I’m confused about diet recommendations. Should I be eating a low fat diet for my diabetes?
— Bezzy Type 2 Diabetes Member
It can be confusing to choose what and how to eat when you have diabetes. Health and wellness experts often give out conflicting advice on diet, especially when it comes to fats.
Certain fats, such as saturated fats, are widely believed to be unhealthy, no matter the source. This has led many people to avoid some nutritious foods that contain saturated fat, such as full-fat dairy products.
But the relationship between fat intake and health isn’t black and white, and some people with diabetes may thrive on a high fat diet.
In this article, I’ll explain the recent history of dietary fat — and why most people with diabetes don’t have to avoid high fat whole foods.
It’s advisable to limit or avoid certain high fat foods, such as fried foods, because we know they’re harmful to health. But most high fat whole foods are not harmful. While this may be surprising to hear, eating foods that contain saturated fat will not lead to negative health outcomes, even for those with diabetes.
Unfortunately, most people oversimplify fats, categorizing saturated fats as “bad” and unsaturated fats as “good.” Not only is this incorrect, but it can also lead to poor food choices in people living with type 2 diabetes.
In the 1960s, health organizations such as the American Heart Association started recommending a low fat diet and warning against foods high in saturated fats, such as whole milk and butter, after some research linked high fat diets to an increased risk of heart disease.
As a result, Americans started increasing their intake of high carbohydrate foods such as cereal and bread. They also began replacing fat sources with low fat and nonfat alternatives, such as replacing butter with margarine. Unfortunately, this didn’t do much for public health, and rates of obesity and type 2 diabetes continued to rise.
Today, people are still confused about dietary fats and generally believe that low fat diets are healthiest and that their fat intake should be as low as possible.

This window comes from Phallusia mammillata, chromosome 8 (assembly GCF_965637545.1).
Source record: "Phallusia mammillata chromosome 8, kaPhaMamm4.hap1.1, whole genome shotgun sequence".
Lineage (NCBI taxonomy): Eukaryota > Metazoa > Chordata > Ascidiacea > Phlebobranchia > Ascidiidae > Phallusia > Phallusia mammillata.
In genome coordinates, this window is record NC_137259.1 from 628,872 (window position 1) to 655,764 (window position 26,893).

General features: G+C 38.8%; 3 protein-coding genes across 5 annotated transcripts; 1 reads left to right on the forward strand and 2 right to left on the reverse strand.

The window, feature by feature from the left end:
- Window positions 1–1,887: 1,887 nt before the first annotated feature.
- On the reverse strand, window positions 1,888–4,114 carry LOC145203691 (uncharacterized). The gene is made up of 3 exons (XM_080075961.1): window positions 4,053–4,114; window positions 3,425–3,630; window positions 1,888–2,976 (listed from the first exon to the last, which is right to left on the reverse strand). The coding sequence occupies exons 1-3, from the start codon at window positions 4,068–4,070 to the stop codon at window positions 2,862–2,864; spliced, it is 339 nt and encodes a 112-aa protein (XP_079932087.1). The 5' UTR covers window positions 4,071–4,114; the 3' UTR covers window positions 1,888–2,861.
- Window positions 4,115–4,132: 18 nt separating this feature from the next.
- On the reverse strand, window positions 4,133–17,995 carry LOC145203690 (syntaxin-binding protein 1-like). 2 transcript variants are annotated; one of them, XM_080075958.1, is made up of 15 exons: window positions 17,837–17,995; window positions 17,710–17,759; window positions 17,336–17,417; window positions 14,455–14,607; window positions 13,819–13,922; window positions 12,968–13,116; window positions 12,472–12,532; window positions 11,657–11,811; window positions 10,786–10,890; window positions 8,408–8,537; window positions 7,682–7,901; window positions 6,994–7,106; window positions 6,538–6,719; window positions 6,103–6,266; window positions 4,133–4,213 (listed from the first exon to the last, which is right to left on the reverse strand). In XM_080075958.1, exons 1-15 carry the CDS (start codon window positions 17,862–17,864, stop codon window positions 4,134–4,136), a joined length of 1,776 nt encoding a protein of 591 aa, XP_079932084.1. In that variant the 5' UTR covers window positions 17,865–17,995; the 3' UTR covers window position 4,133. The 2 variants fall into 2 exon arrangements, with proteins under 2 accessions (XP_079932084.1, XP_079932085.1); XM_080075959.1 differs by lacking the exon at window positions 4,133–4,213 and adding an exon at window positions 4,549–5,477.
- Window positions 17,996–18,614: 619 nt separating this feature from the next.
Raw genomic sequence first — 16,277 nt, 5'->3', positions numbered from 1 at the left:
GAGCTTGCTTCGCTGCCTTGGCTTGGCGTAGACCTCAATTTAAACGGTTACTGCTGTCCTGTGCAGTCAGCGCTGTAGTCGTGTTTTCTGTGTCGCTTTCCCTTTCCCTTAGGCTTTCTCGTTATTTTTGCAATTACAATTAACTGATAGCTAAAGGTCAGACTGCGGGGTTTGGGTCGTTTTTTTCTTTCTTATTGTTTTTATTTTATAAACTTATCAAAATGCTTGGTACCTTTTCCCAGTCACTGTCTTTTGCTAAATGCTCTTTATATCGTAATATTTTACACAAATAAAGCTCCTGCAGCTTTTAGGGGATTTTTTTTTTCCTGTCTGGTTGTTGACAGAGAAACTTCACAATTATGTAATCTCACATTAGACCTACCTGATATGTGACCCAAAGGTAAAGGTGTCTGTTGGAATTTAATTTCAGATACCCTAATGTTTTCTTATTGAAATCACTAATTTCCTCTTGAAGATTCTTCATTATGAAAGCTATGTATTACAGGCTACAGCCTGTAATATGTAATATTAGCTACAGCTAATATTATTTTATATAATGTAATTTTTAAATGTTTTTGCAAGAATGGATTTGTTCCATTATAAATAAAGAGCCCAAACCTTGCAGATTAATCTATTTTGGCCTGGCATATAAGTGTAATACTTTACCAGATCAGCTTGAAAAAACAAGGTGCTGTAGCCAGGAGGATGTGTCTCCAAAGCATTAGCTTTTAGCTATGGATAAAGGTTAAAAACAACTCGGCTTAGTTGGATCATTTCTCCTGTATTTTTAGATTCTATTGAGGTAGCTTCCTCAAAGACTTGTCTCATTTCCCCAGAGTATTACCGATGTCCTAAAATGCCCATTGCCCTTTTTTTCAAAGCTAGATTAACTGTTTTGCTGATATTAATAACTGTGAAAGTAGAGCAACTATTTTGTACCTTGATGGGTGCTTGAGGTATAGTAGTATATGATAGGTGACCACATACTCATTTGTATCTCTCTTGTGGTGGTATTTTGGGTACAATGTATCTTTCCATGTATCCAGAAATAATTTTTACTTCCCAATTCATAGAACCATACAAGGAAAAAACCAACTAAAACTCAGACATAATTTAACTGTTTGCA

This couldn’t be further from the truth. High fat diets such as the Mediterranean diet and moderate low carb diets have been associated with a variety of health benefits, including a reduced risk of heart disease and type 2 diabetes.
So, what types of fat should you limit or avoid if you have diabetes?
Studies show that a diet high in fried foods and fast food can negatively affect blood sugar regulation. A 2019 study that included 843 people with type 2 diabetes found that people who consumed fast food at least once per week were nearly twice as likely to have poor blood sugar regulation.
Processed meats, another high fat food, are also high in harmful compounds called advanced-glycation end products and have been linked with poor blood sugar regulation, insulin resistance, and an increased risk of heart disease.
It’s well known that unprocessed, whole-food sources of fat, including saturated fat, may help improve blood sugar management in people with type 2 diabetes. For example, studies show that adding high fat ingredients to high carb dishes, such as adding pesto or cheddar cheese to pasta, can significantly reduce postmeal blood sugar levels.
Higher fat diets such as very low carb, high fat diets, paleo diets, and Mediterranean-type diets have been shown to improve blood sugar regulation and other aspects of health in people living with type 2 diabetes.
Still, some people thrive on lower fat, plant-based diets and find that they can better manage their blood sugar when they follow those diets. This includes people who are sensitive to dietary fats and cholesterol, known as cholesterol hyper-responders.
The only way to know whether you’re a cholesterol hyper-responder is to experiment. If eating a lower carb, higher fat diet sends your low-density lipoprotein (LDL) cholesterol number through the roof, you might be one.
Additionally, some people living with diabetes can significantly reduce or even stop taking their diabetes medication after switching to a high fat, low carb diet.
Since responses to food can vary widely among people living with diabetes, your best approach is to experiment and see what works for you.
A person who consumes a high fat diet consisting mostly of ultra-processed foods, fast food, and processed meats is likely to have poorer overall health and blood sugar regulation than a person who follows a higher fat diet that includes nutritious foods such as pasture-raised beef and poultry, fatty fish, nuts and seeds, full-fat yogurt, avocados, coconut, and olive oil.
In most cases, even if you live with diabetes, there’s no need to go out of your way to avoid or significantly limit high fat foods. In fact, adding healthy fats to your diet could help improve your blood sugar regulation, your heart health, and more.
Here are a few tips for being fat-savvy with blood sugar in mind:
If you have questions about your fat intake and how to eat for optimal blood sugar management, consider making an appointment with a registered dietitian, who can help you break down the complex world of nutrition and develop an eating plan that works for your specific needs.
Medically reviewed on October 13, 2023
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